Google to extend “right to be forgotten”
Google has confirmed that search results delisted on “right to be forgotten” grounds will no longer appear on any of its domains when accessed from the European country where delisting has been granted.
In Google Spain v AEPD and Mario Costeja Gonzalez  the European Court of Justice ruled that European residents may request the removal of search results that they feel link to outdated or irrelevant information about themselves. Google implemented the ruling by delisting search results on its EU domains in the country where delisting had been granted but not on its non-EU domains such as Google.com. This meant that delisted links could still be accessed in the country of delisting. This led the French data protection authority to threaten Google with a fine if it did not remove all search results across all domains in the country where delisting had been granted.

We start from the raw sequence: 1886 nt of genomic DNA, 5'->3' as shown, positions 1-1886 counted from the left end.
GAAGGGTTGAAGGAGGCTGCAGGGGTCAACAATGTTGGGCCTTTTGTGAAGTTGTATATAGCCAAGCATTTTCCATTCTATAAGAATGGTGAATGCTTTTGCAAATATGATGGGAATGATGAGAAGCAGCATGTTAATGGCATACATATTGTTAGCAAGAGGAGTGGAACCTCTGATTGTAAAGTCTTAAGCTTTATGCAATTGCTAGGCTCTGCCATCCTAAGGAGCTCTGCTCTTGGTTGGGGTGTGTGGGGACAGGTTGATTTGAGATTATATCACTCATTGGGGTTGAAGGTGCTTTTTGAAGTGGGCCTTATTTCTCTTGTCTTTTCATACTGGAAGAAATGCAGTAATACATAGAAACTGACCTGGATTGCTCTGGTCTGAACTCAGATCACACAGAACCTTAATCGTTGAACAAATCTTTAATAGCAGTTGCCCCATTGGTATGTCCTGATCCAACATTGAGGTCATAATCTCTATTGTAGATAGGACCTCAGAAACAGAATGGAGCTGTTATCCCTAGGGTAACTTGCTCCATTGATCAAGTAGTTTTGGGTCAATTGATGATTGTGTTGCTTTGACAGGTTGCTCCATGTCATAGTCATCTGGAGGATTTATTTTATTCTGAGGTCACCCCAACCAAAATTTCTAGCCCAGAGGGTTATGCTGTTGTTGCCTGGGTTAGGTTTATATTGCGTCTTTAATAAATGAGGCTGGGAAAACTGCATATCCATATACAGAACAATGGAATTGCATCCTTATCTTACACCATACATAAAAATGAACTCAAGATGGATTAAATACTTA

Google will implement its new approach by identifying countries via the IP address of the individual conducting the Google search and delisting the search results accordingly. Google’s change of policy will be seen by many as harmful to the operation of the internet and as a restriction on the right to freedom of expression. Google has said it has received 386,038 “right to be forgotten” removal requests since the ruling, and has accepted approximately 42% of them.